It’s a fact of life that anyone who works in any kind of professional environment has a lifetime of powerpoint presentations ahead of them.
Some of them will be really good. Unfortunately, these will be in a minority. Most of them will be average and some of them will be absolutely atrocious. We forget the mediocre in a heartbeat, but the atrocious and the very best will stick in our minds.
There are many reasons for giving a powerpoint presentation. Some are given to inspire people. Some are to explain concepts or teach people. Some are to make people laugh. What they all have in common is communication. If you want people to remember your performance, you need to be either very good or very bad. The only way to get people to remember what you said is to be among the best – no pressure then.
The first thing to think about is the structure of your presentation. A lack of structure is one of the main reasons for poor presentations. If you don’t know what you want to say or how you want to say it, how on earth will your audience grasp your point. Remembering a poorly structured presentation is hard and difficult to prepare. You are also more likely to overrun or under run your time slot.
People like stories, so a structure that tells the audience where we are today, where we want to get to, how we’re going to get there and what it will be like at the end of a journey will naturally appeal. Another structure that works well is to tell them what you’re going to tell them, then tell them, then tell them again. Then there is the old favourite that follows the PREP acronym; make your (P)oint, give them the (R)eason for the point, then show them the (E)vidence and then remake your (P)oint.
The exact structure you choose doesn’t matter so much as long as you’ve got one and it suits your subject material. As a rule of thumb, I spend most of my time thinking about the structure and what I want to say.
Then you will need some slides. I’m fairly anal about slides. I try to keep text to a minimum and I have a special hatred for bullet points. Words are for manuscripts and blog posts, pictures are for presentations. Every slide should communicate a single concept. Once you have a concept – a Google image search or a chart should be enough to get that concept across. In the later versions of powerpoint, you can even recolour your images so that they all match.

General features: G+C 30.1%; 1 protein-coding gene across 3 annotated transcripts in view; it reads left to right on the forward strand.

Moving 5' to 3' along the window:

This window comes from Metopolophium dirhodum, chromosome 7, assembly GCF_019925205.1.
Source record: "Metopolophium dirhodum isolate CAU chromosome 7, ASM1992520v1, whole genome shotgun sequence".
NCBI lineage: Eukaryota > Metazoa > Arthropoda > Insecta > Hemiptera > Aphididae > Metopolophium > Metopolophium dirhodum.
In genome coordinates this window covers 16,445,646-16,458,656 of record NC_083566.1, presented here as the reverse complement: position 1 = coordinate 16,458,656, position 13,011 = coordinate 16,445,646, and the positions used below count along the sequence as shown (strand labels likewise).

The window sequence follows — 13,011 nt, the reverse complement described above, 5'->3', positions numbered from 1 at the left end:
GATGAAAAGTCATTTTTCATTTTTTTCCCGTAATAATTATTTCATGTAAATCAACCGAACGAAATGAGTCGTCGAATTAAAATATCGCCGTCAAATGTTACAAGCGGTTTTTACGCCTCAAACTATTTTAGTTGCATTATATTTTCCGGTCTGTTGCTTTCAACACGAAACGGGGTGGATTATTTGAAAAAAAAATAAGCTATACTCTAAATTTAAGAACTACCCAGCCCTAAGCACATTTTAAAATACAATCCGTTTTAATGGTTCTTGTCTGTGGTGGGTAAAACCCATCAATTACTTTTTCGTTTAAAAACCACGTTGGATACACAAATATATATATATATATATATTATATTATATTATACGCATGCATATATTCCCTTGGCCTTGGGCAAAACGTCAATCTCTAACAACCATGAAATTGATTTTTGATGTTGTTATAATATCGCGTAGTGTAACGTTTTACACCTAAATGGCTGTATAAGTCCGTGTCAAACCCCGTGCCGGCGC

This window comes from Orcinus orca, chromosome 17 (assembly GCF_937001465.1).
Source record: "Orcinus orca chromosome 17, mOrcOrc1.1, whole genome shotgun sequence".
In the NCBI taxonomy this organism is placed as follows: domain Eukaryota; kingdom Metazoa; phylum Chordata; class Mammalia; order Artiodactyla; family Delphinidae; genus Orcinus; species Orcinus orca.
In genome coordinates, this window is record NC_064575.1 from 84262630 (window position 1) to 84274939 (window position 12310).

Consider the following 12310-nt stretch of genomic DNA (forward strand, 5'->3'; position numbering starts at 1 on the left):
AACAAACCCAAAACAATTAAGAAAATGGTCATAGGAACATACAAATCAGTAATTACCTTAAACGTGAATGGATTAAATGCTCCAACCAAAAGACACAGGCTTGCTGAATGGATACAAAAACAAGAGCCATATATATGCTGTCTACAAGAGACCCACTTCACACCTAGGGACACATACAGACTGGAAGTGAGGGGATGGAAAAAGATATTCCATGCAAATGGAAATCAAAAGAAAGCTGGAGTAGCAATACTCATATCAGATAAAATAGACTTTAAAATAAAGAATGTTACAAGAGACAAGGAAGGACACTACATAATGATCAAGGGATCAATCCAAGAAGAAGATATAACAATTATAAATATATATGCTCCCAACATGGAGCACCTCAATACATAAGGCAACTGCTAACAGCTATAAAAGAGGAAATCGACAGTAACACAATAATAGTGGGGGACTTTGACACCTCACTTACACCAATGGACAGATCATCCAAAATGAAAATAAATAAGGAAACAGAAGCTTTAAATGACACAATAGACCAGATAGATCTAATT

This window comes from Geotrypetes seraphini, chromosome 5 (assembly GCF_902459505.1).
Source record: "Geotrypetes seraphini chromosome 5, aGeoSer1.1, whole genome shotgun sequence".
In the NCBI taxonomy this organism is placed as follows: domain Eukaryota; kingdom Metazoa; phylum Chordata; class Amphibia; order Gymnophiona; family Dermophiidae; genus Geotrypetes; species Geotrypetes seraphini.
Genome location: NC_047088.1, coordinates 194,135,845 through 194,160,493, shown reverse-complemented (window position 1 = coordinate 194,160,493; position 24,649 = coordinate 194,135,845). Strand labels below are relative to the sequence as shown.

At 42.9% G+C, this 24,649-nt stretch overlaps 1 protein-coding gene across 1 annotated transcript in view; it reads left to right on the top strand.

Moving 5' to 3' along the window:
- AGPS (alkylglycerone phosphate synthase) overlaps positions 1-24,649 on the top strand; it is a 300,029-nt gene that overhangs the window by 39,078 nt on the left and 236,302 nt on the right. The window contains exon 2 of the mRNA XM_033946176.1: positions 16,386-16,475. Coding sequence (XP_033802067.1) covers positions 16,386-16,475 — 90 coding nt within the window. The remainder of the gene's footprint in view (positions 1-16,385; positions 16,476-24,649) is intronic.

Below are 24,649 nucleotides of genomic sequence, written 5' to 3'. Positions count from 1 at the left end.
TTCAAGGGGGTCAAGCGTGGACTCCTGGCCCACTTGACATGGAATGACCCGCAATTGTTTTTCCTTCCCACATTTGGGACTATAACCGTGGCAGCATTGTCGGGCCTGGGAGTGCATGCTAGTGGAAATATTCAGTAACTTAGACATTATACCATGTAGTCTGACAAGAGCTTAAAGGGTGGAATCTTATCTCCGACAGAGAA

Once you have your slide deck, go through it a few times. I guarantee you’ll see some mistakes. You will also see the best place to break up your presentation with some chapter heading slides. There will also be the occasional slide that appears in the wrong place. A good few passes through remove any howlers and to make the deck flow better.
Then practise. I’m not wildly passionate about practise because if you overdo it, you will lose any spontaneity. The first thing I do is go through the deck and count how many slides are in each section. I write out each slide title and write a bubble around each section of slides with the count next door. So for example, my list might look like this;
- Intro (4 slides)
- Where are we now (5 slides)
- Where do we want to be (4 slides)
- How we’re going to get there (6 slides)
- What will it be like (3 slides)
- Conclusion (3 slides)
I run through that a few times until I can write the section / slide counts out from memory. I then learn the slides at the end of every section so that I’m never taken by surprise when I switch from one chapter to another. Once you can remember that much, it’s only a short leap to being able to write out your entire 25 slide deck from memory.
If you can do that, the presentation itself will be a breeze.
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- The Use and Abuse of Powerpoint Presentations (stevemepstedblog.wordpress.com)
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- Why I’m using Slideshare and PowerPoint to my Advantage (mikejeffs.com)
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